NEW YORK, Nov 13 (Reuters) - U.S. home sales sank 19 percent in October from September as fears about the economy kept buyers on the sidelines and sellers were reluctant to drop prices, according to a survey of real estate agents released on Thursday.
The biggest declines were in sales of homes not in distressed situations, the survey found. Distressed properties are those in foreclosure or short sales, in which the lender agrees to accept a sale price that does not cover the full balance of the mortgage.
Michigan, whose economy has been roiled by the troubled auto industry, posted the biggest decline when excluding distressed properties, with sales down by 51 percent compared with September, according to the Campbell Communications survey of more than 2,500 agents.
Non-distressed sales in California fell 32 percent and those in Florida fell 22 percent in October from September.
New York and Michigan were among states with the largest drops in total sales last month, posting declines of 26 percent and 25 percent, respectively, the survey said. California’s total sales declined 13 percent, and Florida’s fell 8 percent.
Some smaller states had greater overall declines, but the number of responses fell short of those needed.
“To see a 51 percent drop in Michigan over a one month period is very significant,” Thomas Popik, the survey designer, said on a conference call. “There’s extreme uncertainty with regards with what’s going on in the automobile industry.”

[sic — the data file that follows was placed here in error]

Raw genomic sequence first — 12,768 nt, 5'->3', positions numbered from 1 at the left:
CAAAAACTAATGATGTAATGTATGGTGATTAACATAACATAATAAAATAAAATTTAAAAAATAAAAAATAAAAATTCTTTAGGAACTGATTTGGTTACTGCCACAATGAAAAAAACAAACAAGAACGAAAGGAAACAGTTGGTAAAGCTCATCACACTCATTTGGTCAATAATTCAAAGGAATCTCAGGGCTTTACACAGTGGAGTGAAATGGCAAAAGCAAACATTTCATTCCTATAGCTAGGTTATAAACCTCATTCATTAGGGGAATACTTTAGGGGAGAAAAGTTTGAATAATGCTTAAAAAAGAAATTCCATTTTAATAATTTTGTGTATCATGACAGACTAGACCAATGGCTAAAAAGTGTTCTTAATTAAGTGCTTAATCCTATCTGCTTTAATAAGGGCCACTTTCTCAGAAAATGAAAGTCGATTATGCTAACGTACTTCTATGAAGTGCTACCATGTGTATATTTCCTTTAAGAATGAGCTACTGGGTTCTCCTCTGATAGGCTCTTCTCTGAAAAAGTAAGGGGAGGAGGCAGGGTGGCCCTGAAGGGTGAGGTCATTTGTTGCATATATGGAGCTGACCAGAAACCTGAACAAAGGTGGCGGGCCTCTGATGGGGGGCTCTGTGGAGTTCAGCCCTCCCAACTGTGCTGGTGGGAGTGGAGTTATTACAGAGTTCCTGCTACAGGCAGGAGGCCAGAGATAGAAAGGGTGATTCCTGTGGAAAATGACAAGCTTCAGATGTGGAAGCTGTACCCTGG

Real estate agents in Michigan said expectations for thousands of job losses in a possible merger between General Motors Corp (GM.N) and Chrysler LLC have kept buyers on the sidelines.
In addition, the drop in financial markets accelerated in September and October, leading potential buyers to wait for market stability, the agents said.
“We just heard time and time again that people were holding back from the market because of their perception about the economic crisis,” Popik said.
Agents reported many sales were canceled as lenders denied financing for borrowers. They also said sellers are pricing homes too high compared with bank-owned properties.
Sales of bank-owned properties fell nationwide by 14 percent. In Florida, however, those sales increased by 8 percent.
Agents expected home prices would find a bottom during the first half of 2009. (Reporting by Al Yoon; Editing by Leslie Adler)